The Labor Day weekend marks the turning point of the year between summer and fall. September is an important month in the garden, with preparations for the following year on the calendar. Besides planting trees and shrubs, and of course some spring bulbs, a careful and thorough hedge trimming is recommended. You want your Thuja Green Giant hedges to go into winter not only looking good, but with the best chances of coming through the winter in perfect condition. If you only trim once a year, this is the time to do it. With that in mind, let’s look at some suggestions to achieve that perfect trim, and give yourself the best hedge in your neighborhood.
Tips for Fall Hedge Trimming
- Sharpen Your Trimmer – you will get the perfect cut
- Slope the Sides – a gentle inward slope keeps growth right to the ground
- Round the Top – a rounded top will shed snow and ice, preventing breakage
- Trim the Face in all Directions – don’t encourage long, upward-growing branches
- Never Cut to a Leafless Branch – new growth can only come from green branches
- Apply a Fall Fertilizer – this will toughen your plants, and keep them green all winter
Sharpen Your Trimmer
A sharp trimmer makes a clean cut, leaving no ragged edges to turn brown. Although you have to look closely to even see those brown edges, when they are all over your hedge they destroy the lush green look you strive for. Sharp trimmers greatly reduce that browning, as well as making the whole job so much easier.
There are two choices. You can take your trimmer to a professional dealership, preferably for the brand you own, and have your trimmer cleaned, adjusted and sharpened. Since they have sharpening machines, the result will be a trimmer that cuts like the first day you used it.
If you don’t want to do that, or your trimmer is only a little blunted, then you can do the job yourself. First, clean the blades, to remove dirt and dried-on resin and sap. You may need a solvent to do that – alcohol or petrol both work well. Use a brush to loosen the dirt, and rinse off petrol with soapy water. Then you are ready to sharpen.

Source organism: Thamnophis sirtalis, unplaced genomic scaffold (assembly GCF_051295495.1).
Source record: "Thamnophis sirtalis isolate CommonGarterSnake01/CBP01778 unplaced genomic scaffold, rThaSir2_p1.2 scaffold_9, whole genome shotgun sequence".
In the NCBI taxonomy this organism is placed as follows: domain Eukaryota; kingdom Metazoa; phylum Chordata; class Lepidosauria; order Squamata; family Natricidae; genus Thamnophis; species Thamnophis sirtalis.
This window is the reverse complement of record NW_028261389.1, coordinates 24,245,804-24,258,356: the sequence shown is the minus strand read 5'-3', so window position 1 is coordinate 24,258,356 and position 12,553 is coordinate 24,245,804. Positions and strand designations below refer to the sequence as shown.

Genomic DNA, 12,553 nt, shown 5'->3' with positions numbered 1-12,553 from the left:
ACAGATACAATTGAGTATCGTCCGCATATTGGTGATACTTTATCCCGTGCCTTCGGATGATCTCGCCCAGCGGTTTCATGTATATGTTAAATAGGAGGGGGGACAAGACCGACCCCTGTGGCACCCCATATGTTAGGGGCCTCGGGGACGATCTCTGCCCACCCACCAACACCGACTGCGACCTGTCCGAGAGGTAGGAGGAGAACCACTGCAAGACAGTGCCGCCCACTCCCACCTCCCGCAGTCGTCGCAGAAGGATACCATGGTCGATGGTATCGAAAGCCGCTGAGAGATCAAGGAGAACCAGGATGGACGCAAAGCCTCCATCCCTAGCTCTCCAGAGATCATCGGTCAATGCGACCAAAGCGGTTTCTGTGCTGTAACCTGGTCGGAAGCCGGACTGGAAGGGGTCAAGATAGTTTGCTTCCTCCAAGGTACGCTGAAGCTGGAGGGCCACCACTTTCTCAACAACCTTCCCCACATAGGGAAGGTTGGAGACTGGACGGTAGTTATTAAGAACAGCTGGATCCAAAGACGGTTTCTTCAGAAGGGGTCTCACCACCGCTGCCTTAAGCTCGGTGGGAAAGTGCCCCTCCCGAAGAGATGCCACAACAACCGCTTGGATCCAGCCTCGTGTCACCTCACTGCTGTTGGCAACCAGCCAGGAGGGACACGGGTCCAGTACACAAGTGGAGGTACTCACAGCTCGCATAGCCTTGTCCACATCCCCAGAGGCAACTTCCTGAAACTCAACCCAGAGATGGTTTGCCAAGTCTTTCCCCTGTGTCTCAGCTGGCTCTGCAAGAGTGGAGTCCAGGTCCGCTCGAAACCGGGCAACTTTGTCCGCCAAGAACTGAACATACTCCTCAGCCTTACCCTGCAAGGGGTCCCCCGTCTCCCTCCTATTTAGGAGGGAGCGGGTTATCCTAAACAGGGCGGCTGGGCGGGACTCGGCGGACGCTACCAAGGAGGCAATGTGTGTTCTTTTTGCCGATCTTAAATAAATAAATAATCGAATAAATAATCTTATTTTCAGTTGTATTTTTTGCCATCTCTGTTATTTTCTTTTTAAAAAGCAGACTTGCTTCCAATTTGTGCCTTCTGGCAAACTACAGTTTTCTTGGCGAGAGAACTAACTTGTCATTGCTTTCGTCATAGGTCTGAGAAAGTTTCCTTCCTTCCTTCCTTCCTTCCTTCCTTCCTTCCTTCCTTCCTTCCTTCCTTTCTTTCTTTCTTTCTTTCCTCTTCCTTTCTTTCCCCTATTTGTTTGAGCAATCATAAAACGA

You need a flat file with a fine grain, and a sharpening stone. Begin by filing the blades. Move the file in the direction of the blade, and keep the same angle as the blade is already sharpened at. Only file areas that already have an edge, and don’t file too much. Do the same amount of filing on each blade – just a few strokes will do it. Now pass the sharpening stone flat across the bottom of the blade, to remove the burr. Brush the teeth with a stiff brush to remove filings, and apply an anti-rust spray. Job done!
Set the Angle of Your Hedge
An important part of creating a durable, long-lived Thuja Green Giant hedge is establishing a gentle slope to the sides. The upper part of a hedge will always grow more vigorously, and eventually starve the lower parts, as well as weakening them from the shade created by the top. To keep your hedge thick and green right to the ground, you need to slope the sides inwards by a few degrees. This doesn’t have to be noticeable, but it should be enough to let the light right down to the bottom. You can use a long pole and a level to visualize an inwards slope, or you can make a wooden triangle, with one side sloping backwards by a few degrees. That will give you a consistent guide, which is very useful for a long hedge. If you can see your hedge from its end, then you will be able to see the angle clearly, and see where you need to trim more.